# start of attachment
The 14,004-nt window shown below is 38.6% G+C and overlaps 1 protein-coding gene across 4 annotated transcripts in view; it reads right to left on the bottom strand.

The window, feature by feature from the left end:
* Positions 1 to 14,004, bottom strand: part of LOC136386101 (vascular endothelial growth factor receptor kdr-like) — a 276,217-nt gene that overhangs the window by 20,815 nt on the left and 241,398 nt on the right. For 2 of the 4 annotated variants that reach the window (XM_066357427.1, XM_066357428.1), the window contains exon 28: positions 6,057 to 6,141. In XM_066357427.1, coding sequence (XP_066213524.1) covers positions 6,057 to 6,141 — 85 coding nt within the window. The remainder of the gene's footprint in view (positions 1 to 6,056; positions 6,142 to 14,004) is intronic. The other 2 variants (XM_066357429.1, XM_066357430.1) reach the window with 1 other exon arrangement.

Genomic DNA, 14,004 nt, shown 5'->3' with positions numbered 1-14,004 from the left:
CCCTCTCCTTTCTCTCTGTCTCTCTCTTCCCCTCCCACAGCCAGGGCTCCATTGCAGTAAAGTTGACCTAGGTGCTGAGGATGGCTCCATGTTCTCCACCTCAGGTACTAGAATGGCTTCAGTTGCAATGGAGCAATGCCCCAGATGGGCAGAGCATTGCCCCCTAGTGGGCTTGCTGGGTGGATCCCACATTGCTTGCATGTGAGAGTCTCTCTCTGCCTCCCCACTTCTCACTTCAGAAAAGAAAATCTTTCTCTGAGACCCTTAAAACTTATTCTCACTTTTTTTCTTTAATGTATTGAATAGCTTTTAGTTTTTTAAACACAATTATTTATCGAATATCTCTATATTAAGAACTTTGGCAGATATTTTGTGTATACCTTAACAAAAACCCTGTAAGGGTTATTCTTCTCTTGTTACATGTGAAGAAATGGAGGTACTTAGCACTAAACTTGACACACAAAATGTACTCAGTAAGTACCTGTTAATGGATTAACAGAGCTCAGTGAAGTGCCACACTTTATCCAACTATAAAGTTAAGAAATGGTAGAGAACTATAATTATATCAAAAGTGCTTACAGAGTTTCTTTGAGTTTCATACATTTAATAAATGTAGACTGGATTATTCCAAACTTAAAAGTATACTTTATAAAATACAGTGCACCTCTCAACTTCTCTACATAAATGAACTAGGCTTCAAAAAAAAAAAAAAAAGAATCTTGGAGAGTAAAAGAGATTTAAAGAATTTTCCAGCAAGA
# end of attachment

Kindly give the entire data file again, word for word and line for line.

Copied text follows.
The 14,004-nt window shown below is 38.6% G+C and overlaps 1 protein-coding gene across 4 annotated transcripts in view; it reads right to left on the bottom strand.

The window, feature by feature from the left end:
* Positions 1 to 14,004, bottom strand: part of LOC136386101 (vascular endothelial growth factor receptor kdr-like) — a 276,217-nt gene that overhangs the window by 20,815 nt on the left and 241,398 nt on the right. For 2 of the 4 annotated variants that reach the window (XM_066357427.1, XM_066357428.1), the window contains exon 28: positions 6,057 to 6,141. In XM_066357427.1, coding sequence (XP_066213524.1) covers positions 6,057 to 6,141 — 85 coding nt within the window. The remainder of the gene's footprint in view (positions 1 to 6,056; positions 6,142 to 14,004) is intronic. The other 2 variants (XM_066357429.1, XM_066357430.1) reach the window with 1 other exon arrangement.

Genomic DNA, 14,004 nt, shown 5'->3' with positions numbered 1-14,004 from the left:
CCCTCTCCTTTCTCTCTGTCTCTCTCTTCCCCTCCCACAGCCAGGGCTCCATTGCAGTAAAGTTGACCTAGGTGCTGAGGATGGCTCCATGTTCTCCACCTCAGGTACTAGAATGGCTTCAGTTGCAATGGAGCAATGCCCCAGATGGGCAGAGCATTGCCCCCTAGTGGGCTTGCTGGGTGGATCCCACATTGCTTGCATGTGAGAGTCTCTCTCTGCCTCCCCACTTCTCACTTCAGAAAAGAAAATCTTTCTCTGAGACCCTTAAAACTTATTCTCACTTTTTTTCTTTAATGTATTGAATAGCTTTTAGTTTTTTAAACACAATTATTTATCGAATATCTCTATATTAAGAACTTTGGCAGATATTTTGTGTATACCTTAACAAAAACCCTGTAAGGGTTATTCTTCTCTTGTTACATGTGAAGAAATGGAGGTACTTAGCACTAAACTTGACACACAAAATGTACTCAGTAAGTACCTGTTAATGGATTAACAGAGCTCAGTGAAGTGCCACACTTTATCCAACTATAAAGTTAAGAAATGGTAGAGAACTATAATTATATCAAAAGTGCTTACAGAGTTTCTTTGAGTTTCATACATTTAATAAATGTAGACTGGATTATTCCAAACTTAAAAGTATACTTTATAAAATACAGTGCACCTCTCAACTTCTCTACATAAATGAACTAGGCTTCAAAAAAAAAAAAAAAAGAATCTTGGAGAGTAAAAGAGATTTAAAGAATTTTCCAGCAAGA